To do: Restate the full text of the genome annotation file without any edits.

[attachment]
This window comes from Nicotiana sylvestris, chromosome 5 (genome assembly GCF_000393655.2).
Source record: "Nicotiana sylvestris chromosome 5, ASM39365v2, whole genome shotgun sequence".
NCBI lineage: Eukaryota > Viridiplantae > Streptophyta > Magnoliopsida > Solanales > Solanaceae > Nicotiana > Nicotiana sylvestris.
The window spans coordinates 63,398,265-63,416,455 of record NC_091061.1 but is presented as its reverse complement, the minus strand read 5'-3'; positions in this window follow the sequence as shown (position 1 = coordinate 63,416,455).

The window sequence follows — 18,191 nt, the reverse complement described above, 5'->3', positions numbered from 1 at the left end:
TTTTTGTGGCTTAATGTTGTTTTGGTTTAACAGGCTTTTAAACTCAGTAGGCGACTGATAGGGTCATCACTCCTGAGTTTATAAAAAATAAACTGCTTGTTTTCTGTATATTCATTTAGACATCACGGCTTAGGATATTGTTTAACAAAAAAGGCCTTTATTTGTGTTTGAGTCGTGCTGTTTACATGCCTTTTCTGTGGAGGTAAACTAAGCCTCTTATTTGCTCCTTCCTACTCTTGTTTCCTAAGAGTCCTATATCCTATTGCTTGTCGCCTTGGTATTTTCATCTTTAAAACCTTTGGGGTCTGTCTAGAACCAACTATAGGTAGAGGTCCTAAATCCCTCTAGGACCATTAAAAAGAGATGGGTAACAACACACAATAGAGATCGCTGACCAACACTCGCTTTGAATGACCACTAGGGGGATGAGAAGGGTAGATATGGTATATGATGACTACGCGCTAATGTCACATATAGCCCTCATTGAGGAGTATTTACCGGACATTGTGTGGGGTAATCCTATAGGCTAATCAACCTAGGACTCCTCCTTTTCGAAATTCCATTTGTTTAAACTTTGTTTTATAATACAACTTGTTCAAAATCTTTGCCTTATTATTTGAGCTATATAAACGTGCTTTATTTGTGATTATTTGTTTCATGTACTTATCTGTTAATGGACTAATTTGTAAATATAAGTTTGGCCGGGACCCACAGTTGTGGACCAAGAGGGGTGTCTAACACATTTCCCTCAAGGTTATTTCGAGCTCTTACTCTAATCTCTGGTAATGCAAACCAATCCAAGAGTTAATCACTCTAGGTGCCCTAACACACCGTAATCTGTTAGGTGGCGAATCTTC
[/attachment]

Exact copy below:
This window comes from Nicotiana sylvestris, chromosome 5 (genome assembly GCF_000393655.2).
Source record: "Nicotiana sylvestris chromosome 5, ASM39365v2, whole genome shotgun sequence".
NCBI lineage: Eukaryota > Viridiplantae > Streptophyta > Magnoliopsida > Solanales > Solanaceae > Nicotiana > Nicotiana sylvestris.
The window spans coordinates 63,398,265-63,416,455 of record NC_091061.1 but is presented as its reverse complement, the minus strand read 5'-3'; positions in this window follow the sequence as shown (position 1 = coordinate 63,416,455).

The window sequence follows — 18,191 nt, the reverse complement described above, 5'->3', positions numbered from 1 at the left end:
TTTTTGTGGCTTAATGTTGTTTTGGTTTAACAGGCTTTTAAACTCAGTAGGCGACTGATAGGGTCATCACTCCTGAGTTTATAAAAAATAAACTGCTTGTTTTCTGTATATTCATTTAGACATCACGGCTTAGGATATTGTTTAACAAAAAAGGCCTTTATTTGTGTTTGAGTCGTGCTGTTTACATGCCTTTTCTGTGGAGGTAAACTAAGCCTCTTATTTGCTCCTTCCTACTCTTGTTTCCTAAGAGTCCTATATCCTATTGCTTGTCGCCTTGGTATTTTCATCTTTAAAACCTTTGGGGTCTGTCTAGAACCAACTATAGGTAGAGGTCCTAAATCCCTCTAGGACCATTAAAAAGAGATGGGTAACAACACACAATAGAGATCGCTGACCAACACTCGCTTTGAATGACCACTAGGGGGATGAGAAGGGTAGATATGGTATATGATGACTACGCGCTAATGTCACATATAGCCCTCATTGAGGAGTATTTACCGGACATTGTGTGGGGTAATCCTATAGGCTAATCAACCTAGGACTCCTCCTTTTCGAAATTCCATTTGTTTAAACTTTGTTTTATAATACAACTTGTTCAAAATCTTTGCCTTATTATTTGAGCTATATAAACGTGCTTTATTTGTGATTATTTGTTTCATGTACTTATCTGTTAATGGACTAATTTGTAAATATAAGTTTGGCCGGGACCCACAGTTGTGGACCAAGAGGGGTGTCTAACACATTTCCCTCAAGGTTATTTCGAGCTCTTACTCTAATCTCTGGTAATGCAAACCAATCCAAGAGTTAATCACTCTAGGTGCCCTAACACACCGTAATCTGTTAGGTGGCGAATCTTC